Sunday, 25 September 2011

Top 12 things my writer's group has taught me...

Me at this year's writer's retreat

My writer's group meets once a month in a downtown pub. We're an eclectic bunch, all ages (20s to 70s). There are a few movie types (marketing and post-production), journalists and magazine people, a few professors, a fire code expert, a Russian architect/poet, and me.

The group is six years old now, and each year in the fall we have a celebration. So in the spirit of celebrating that fact, here are the top 12 things that I’ve learned about being part of a writer’s group:

1. Read your work to the group. It makes you a better writer. It’s hard at first, everyone seems to hate doing it. But it’s essential: find your voice, share it, own it. It's magic.
2. Do writing exercises together. Your group will entertain the public ('why are all those people at that table so quiet, and writing so feverishly?'). But I always learn something new about my writing style. Always.
3. Show up. As often as you can or, at least when you say you are going to.
4. Bring new work now and then. It doesn’t have to be great writing, it doesn’t even have to be really good writing, but it does have to exist.
5. Not all writing is good. Not even your own. People experiment, sometimes with less-than-stellar results. You are part of a group, you need to be honest, but fair. Still, no one likes a churlish harridan. Memorize a few non-commital yet constructive responses, you’ll keep your friends.
6. No one can write well in a vacuum. Even when you aren’t feeling like a joiner (and since writers are such solitary creatures, this is most of us), a group of writers can pull you back up.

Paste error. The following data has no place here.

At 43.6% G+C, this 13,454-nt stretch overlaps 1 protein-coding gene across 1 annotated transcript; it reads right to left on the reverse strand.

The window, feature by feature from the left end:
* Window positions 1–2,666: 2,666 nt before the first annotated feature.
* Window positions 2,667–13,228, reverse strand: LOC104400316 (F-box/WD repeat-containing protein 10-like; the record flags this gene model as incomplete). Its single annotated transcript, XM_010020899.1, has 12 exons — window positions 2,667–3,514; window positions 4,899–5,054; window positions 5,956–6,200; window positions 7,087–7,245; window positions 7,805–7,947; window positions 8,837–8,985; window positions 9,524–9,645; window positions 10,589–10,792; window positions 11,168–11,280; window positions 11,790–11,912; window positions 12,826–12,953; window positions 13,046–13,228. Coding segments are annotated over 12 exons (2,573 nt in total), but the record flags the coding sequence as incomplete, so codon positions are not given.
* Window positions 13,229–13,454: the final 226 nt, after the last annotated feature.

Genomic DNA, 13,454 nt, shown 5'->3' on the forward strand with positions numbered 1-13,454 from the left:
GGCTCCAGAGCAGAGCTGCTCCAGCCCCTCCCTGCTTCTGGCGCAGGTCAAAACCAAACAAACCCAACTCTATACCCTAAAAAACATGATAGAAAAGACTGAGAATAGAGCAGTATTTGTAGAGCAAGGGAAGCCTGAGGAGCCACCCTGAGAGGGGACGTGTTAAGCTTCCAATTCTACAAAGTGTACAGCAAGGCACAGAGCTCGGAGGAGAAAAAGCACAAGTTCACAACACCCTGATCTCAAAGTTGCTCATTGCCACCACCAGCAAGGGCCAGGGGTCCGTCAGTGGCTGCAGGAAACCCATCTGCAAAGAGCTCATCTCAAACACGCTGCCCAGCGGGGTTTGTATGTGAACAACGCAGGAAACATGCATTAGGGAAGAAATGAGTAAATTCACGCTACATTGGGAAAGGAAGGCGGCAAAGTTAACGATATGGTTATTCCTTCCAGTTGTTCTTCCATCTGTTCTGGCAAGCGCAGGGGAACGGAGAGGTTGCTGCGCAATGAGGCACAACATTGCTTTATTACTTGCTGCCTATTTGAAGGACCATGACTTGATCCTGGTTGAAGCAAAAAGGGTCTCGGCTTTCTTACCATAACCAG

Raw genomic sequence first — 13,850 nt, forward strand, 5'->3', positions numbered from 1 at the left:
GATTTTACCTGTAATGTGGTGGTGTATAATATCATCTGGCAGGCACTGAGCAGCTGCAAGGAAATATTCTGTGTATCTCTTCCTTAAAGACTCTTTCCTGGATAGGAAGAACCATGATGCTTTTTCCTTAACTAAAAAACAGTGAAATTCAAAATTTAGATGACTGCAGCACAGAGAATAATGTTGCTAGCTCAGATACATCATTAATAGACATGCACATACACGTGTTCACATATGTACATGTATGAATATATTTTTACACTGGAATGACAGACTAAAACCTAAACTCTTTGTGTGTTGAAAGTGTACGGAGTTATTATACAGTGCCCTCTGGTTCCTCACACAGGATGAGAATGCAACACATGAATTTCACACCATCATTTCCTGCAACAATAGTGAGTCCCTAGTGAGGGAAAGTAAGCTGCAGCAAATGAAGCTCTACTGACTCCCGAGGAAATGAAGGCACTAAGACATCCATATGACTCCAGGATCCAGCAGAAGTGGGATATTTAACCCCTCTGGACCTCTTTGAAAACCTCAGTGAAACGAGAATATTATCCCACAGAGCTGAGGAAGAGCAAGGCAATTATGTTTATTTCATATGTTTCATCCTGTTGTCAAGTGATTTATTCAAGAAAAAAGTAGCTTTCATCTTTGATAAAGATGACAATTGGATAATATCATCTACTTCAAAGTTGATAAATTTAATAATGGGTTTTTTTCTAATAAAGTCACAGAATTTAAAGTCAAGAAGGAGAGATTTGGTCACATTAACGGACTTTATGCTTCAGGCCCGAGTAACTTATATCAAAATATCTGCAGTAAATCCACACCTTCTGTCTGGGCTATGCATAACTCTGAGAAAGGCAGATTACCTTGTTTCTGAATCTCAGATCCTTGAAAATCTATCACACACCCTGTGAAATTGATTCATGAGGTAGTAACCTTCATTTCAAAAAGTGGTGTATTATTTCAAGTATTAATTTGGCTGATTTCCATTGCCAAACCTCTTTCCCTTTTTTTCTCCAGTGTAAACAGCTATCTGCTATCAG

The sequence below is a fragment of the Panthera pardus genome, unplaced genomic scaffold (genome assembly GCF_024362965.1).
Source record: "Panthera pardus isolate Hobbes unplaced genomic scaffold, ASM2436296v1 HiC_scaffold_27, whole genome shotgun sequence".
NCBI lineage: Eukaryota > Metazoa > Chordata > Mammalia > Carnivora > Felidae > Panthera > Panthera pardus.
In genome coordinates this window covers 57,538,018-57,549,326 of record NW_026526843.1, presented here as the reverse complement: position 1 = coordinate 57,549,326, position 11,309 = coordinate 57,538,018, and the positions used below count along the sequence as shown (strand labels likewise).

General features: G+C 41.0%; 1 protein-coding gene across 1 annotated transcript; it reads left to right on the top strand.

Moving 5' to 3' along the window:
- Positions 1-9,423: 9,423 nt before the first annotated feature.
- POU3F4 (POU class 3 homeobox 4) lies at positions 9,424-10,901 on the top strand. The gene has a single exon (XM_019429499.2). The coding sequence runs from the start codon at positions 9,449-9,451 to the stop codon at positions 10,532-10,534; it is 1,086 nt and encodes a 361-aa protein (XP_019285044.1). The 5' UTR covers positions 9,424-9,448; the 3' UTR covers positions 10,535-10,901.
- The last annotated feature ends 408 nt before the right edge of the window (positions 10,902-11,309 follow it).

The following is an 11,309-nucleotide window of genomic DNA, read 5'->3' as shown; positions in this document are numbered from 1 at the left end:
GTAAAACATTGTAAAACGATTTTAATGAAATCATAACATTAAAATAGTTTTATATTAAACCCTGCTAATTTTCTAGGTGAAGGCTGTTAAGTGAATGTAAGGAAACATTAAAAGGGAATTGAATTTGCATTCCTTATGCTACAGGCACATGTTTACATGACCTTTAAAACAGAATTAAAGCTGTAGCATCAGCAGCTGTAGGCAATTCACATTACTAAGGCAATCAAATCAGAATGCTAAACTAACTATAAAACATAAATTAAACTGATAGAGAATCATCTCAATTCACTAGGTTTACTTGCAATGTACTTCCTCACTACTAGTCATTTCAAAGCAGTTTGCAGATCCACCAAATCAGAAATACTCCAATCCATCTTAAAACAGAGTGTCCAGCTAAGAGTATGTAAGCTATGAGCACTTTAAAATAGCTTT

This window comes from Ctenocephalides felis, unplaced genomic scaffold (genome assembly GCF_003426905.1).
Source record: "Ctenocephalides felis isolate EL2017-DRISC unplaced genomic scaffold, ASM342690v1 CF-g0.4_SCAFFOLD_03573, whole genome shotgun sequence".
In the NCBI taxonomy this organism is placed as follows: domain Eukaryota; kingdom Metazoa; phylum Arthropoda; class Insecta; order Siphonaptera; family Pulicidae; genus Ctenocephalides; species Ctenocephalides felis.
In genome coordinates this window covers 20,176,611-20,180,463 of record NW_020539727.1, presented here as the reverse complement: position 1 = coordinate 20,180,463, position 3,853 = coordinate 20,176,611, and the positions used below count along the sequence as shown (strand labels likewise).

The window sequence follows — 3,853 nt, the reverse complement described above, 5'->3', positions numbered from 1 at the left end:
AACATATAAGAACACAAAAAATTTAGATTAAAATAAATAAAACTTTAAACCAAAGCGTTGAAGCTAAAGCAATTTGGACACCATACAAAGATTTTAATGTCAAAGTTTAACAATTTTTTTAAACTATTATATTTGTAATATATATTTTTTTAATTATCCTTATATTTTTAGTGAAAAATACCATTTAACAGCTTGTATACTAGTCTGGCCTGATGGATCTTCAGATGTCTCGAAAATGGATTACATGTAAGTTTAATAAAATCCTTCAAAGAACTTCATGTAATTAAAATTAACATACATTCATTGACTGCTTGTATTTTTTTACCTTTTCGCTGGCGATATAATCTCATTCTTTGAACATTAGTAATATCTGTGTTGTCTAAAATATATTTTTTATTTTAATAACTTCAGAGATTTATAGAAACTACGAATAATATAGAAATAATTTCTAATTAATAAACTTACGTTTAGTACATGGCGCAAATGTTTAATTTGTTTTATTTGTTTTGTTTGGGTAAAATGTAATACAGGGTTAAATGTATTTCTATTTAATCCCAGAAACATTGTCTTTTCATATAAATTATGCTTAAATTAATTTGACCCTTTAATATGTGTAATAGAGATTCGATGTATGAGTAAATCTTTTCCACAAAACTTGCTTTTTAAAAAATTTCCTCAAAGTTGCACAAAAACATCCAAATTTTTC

7. Support your natural leader. Celebrate him/her; pick up the slack once in a while.
8. Ambiance matters. Pick your meeting place carefully. I once belonged to a writer’s group who met on Sunday mornings at a noisy restaurant over breakfast. I now belong to a group who meet at a dark, dingy, delightful pub in the evening for beer beside a fireplace (outdoor patio on summer evenings). Easy choice.
9. Do a membership drive, now and then. A balance of guys/girls is nice, too.
10. You may sometimes influence each other's writing. Accept this. Discuss it.
11. Shut up and listen.  You can’t do all the talking. No one can. No one should.
12. Celebrate your successes. Support each other at book readings and launches. Support members who finish a manuscript, a poem, a thought. Clap loudly the first time your quietest, newest member reads a poem to you.

Congratulations guys! Here’s to another six years together.




What if one is too scared to join a writers' group? What if? How does one get over this? (Does one even want to? Hmmph.)

Philippa Dowding said...

Dear Weird: I'm totally with you there. It IS scary! You have to be vulnerable and willing to take risks and read your work and endure a few hits of (hopefully friendly) criticism. But it's worth it. You'll be a better writer, promise.